Are Prisons Obsolete?, by Angela Y. Davis

Hope in the Dark: Untold Histories, Wild Possibilities, by Rebecca Solnit

anonymous asked:

I've always been pro-choice but I really understood what it meant to be at 16. I was raped and became pregnant. I never want kids and I'm too young to have my tubes tied. I tried to kill myself and that didn't work thankfully. I finally got an abortion and I've never felt more relieved. I'm not ashamed of my abortion. I did what I had to do for myself and my mental health. A 16 year old should not be called a murder or non-responsible for not wanting to stay pregnant with her rapist's baby.

I’m very sorry that you had to undergo that. Let me share sympathy from the deepest innermost part of my heart. The plight of women in situations such as that are actually motivations for me to become pro-life, however.

Rape is not a choice.
Financial crisis is not a choice.
Abusive situations are not a choice.
Health problems aren’t a choice.

So why does the pro-choice movement insist on these situations being the real embodiment of “choice?” Is it really a choice to be ill? Is it really a choice to be forced by a partner? Is it really a choice to be forced because you aren’t financially able? Is it really a choice because you were raped? Surely not. If a person holding you hostage said you had to shoot someone close to you, is that actually a choice? Yeah, sure technically you have “options.” Surely these aren’t pro-choice situations. The only situation in which abortion is actually a choice is when pregnancy is a mere inconvenience for the mother. The only situation in which abortion is actually a choice is when a woman already has kids or doesn’t want a child.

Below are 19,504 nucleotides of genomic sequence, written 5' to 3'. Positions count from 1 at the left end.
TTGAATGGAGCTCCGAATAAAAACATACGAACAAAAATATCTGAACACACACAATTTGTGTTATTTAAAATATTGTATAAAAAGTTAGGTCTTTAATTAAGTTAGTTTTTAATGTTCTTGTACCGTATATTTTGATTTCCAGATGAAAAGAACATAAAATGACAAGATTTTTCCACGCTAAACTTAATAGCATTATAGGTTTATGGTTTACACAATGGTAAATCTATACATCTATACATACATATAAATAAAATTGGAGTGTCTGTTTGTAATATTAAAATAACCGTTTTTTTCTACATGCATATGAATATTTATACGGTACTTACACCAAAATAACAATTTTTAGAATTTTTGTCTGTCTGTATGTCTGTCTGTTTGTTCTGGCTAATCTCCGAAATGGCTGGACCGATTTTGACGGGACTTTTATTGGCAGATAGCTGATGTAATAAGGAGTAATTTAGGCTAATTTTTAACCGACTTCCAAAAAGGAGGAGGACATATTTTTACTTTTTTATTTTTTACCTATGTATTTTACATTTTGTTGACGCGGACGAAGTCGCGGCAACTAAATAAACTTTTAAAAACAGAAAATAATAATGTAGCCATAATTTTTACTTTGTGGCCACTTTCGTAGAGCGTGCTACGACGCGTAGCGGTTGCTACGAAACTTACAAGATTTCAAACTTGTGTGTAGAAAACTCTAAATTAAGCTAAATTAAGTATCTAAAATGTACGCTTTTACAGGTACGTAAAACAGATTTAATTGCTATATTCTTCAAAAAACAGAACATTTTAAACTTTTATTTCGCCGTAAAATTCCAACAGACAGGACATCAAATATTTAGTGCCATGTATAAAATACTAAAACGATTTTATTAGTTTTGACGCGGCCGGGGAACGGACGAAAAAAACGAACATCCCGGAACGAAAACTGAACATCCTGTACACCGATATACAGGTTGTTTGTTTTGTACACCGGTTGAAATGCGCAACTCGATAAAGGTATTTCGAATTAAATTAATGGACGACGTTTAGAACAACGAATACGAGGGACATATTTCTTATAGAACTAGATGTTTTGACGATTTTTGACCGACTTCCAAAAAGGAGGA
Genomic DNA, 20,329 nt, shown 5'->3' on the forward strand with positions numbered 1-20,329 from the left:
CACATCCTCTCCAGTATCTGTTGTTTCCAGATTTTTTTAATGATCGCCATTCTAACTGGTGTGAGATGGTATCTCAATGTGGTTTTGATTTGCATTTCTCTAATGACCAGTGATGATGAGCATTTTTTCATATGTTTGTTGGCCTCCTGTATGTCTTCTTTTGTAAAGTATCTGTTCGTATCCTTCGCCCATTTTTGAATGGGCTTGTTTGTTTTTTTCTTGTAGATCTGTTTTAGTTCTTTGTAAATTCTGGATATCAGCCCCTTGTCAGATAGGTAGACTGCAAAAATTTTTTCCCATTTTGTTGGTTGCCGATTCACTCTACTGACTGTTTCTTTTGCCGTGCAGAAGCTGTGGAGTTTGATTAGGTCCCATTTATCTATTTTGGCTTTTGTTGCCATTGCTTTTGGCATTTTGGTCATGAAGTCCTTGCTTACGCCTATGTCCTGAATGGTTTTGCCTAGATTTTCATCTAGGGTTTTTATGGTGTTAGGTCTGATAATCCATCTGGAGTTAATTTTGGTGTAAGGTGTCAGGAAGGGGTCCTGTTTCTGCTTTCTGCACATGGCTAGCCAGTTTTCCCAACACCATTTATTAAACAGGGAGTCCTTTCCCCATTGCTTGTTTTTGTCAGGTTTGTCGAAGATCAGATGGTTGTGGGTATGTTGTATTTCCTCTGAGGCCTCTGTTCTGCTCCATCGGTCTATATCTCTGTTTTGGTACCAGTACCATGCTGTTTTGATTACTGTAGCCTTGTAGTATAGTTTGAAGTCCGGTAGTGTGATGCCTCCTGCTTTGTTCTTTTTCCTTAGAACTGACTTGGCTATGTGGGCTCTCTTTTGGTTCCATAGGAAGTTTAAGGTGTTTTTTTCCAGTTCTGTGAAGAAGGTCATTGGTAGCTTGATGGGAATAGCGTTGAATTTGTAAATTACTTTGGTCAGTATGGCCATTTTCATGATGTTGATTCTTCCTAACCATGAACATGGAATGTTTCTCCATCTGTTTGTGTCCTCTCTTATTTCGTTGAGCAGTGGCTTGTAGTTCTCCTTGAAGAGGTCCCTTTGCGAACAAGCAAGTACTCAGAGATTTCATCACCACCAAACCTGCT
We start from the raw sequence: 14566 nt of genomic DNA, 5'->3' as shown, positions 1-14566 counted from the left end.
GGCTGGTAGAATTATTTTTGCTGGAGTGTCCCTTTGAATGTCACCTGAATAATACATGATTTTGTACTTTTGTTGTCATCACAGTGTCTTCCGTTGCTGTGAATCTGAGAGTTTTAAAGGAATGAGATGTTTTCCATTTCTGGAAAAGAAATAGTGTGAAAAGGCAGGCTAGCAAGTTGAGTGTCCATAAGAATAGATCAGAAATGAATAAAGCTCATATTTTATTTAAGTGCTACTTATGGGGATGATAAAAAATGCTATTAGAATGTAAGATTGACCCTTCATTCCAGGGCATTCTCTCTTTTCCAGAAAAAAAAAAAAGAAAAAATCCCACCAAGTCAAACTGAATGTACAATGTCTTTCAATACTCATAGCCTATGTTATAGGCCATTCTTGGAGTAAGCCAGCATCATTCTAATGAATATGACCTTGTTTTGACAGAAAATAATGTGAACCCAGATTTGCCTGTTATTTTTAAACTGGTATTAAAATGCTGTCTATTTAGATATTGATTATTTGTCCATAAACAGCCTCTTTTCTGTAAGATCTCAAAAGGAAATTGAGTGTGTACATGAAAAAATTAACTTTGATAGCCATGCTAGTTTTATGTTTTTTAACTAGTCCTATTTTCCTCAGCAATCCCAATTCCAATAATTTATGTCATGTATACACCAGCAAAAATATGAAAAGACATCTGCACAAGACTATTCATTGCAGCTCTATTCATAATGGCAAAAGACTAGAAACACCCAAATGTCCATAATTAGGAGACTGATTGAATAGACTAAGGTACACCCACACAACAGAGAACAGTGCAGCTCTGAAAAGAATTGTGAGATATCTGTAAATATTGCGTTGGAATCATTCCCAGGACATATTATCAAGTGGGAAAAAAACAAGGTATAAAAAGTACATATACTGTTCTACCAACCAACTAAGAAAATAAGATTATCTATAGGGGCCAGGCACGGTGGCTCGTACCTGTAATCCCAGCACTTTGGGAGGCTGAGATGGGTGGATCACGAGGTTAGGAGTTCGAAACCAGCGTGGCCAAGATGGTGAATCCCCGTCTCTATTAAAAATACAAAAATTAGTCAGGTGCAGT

So don’t think I don’t have regard for your situation. That wasn’t much of a choice to go through what you did. So please know I do care for you and I pray for people like you all the time.

But NONE of that changes the fact that an unborn child is still nonetheless a child. There are things we can do that make life soooooooo much easier but that doesn’t mean they are right or justified. Slavery is an example. Slavery allowed people to live and grow comfortably with little hardship. Slavery was also…slavery, it enslaved and dehumanized people and tore apart families. In fact, when we took away slaves, many people suffered. Whole people starved and became destitute and were forced to do awful things. But did any of that mean slavery was correct? Did any of that mean slavery was moral or justified? Did any of that mean slaves were really not people?

Again. Your situation is rare but it still does happen. It still is a massive struggle and you bear incredible pain, a cross you did not even choose to carry. But the “solution” to your situation came at the very high cost of the death of a human being. It may have done you wonders, but at someone’s ultimate cost. I’m not calling you selfish, you did what you did to survive how you were taught to survive, I don’t blame you, but I do see a clear injustice and a clear imbalance of morality.